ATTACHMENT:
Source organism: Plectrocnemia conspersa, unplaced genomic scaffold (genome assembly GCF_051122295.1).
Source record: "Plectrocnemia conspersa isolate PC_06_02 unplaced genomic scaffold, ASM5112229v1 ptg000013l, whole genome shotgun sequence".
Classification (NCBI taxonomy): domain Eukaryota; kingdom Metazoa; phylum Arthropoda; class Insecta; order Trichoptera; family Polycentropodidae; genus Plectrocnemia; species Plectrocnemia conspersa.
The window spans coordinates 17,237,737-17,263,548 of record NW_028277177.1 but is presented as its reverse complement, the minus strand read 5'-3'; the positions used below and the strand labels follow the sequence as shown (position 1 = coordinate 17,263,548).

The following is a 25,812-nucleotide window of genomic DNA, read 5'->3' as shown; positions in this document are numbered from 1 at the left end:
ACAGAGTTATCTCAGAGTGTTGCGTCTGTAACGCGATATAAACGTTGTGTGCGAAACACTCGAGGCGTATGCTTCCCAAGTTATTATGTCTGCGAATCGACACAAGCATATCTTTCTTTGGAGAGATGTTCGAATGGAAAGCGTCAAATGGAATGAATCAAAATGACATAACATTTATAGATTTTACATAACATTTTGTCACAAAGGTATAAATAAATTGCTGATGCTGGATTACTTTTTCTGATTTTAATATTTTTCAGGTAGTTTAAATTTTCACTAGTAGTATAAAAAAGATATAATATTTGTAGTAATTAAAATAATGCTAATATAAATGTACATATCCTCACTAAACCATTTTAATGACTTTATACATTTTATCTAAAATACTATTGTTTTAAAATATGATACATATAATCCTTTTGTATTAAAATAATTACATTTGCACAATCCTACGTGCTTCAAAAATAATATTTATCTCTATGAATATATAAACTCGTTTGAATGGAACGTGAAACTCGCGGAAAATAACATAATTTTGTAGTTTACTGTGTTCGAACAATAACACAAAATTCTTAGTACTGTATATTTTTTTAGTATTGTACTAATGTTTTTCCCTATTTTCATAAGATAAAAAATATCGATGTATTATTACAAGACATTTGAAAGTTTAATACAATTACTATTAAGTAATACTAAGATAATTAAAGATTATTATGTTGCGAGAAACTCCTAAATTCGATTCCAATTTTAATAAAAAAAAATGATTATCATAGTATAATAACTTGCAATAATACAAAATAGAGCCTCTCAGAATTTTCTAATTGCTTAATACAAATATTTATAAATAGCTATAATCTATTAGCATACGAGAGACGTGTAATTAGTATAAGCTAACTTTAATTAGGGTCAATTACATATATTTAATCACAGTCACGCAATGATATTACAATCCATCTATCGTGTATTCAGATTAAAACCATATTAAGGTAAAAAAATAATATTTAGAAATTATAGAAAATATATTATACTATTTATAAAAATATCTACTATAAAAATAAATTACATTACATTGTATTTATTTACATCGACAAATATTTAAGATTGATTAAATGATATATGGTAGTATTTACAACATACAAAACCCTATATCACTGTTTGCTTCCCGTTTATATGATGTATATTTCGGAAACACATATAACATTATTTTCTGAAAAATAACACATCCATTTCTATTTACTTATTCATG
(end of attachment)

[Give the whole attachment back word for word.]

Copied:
Source organism: Plectrocnemia conspersa, unplaced genomic scaffold (genome assembly GCF_051122295.1).
Source record: "Plectrocnemia conspersa isolate PC_06_02 unplaced genomic scaffold, ASM5112229v1 ptg000013l, whole genome shotgun sequence".
Classification (NCBI taxonomy): domain Eukaryota; kingdom Metazoa; phylum Arthropoda; class Insecta; order Trichoptera; family Polycentropodidae; genus Plectrocnemia; species Plectrocnemia conspersa.
The window spans coordinates 17,237,737-17,263,548 of record NW_028277177.1 but is presented as its reverse complement, the minus strand read 5'-3'; the positions used below and the strand labels follow the sequence as shown (position 1 = coordinate 17,263,548).

The following is a 25,812-nucleotide window of genomic DNA, read 5'->3' as shown; positions in this document are numbered from 1 at the left end:
ACAGAGTTATCTCAGAGTGTTGCGTCTGTAACGCGATATAAACGTTGTGTGCGAAACACTCGAGGCGTATGCTTCCCAAGTTATTATGTCTGCGAATCGACACAAGCATATCTTTCTTTGGAGAGATGTTCGAATGGAAAGCGTCAAATGGAATGAATCAAAATGACATAACATTTATAGATTTTACATAACATTTTGTCACAAAGGTATAAATAAATTGCTGATGCTGGATTACTTTTTCTGATTTTAATATTTTTCAGGTAGTTTAAATTTTCACTAGTAGTATAAAAAAGATATAATATTTGTAGTAATTAAAATAATGCTAATATAAATGTACATATCCTCACTAAACCATTTTAATGACTTTATACATTTTATCTAAAATACTATTGTTTTAAAATATGATACATATAATCCTTTTGTATTAAAATAATTACATTTGCACAATCCTACGTGCTTCAAAAATAATATTTATCTCTATGAATATATAAACTCGTTTGAATGGAACGTGAAACTCGCGGAAAATAACATAATTTTGTAGTTTACTGTGTTCGAACAATAACACAAAATTCTTAGTACTGTATATTTTTTTAGTATTGTACTAATGTTTTTCCCTATTTTCATAAGATAAAAAATATCGATGTATTATTACAAGACATTTGAAAGTTTAATACAATTACTATTAAGTAATACTAAGATAATTAAAGATTATTATGTTGCGAGAAACTCCTAAATTCGATTCCAATTTTAATAAAAAAAAATGATTATCATAGTATAATAACTTGCAATAATACAAAATAGAGCCTCTCAGAATTTTCTAATTGCTTAATACAAATATTTATAAATAGCTATAATCTATTAGCATACGAGAGACGTGTAATTAGTATAAGCTAACTTTAATTAGGGTCAATTACATATATTTAATCACAGTCACGCAATGATATTACAATCCATCTATCGTGTATTCAGATTAAAACCATATTAAGGTAAAAAAATAATATTTAGAAATTATAGAAAATATATTATACTATTTATAAAAATATCTACTATAAAAATAAATTACATTACATTGTATTTATTTACATCGACAAATATTTAAGATTGATTAAATGATATATGGTAGTATTTACAACATACAAAACCCTATATCACTGTTTGCTTCCCGTTTATATGATGTATATTTCGGAAACACATATAACATTATTTTCTGAAAAATAACACATCCATTTCTATTTACTTATTCATG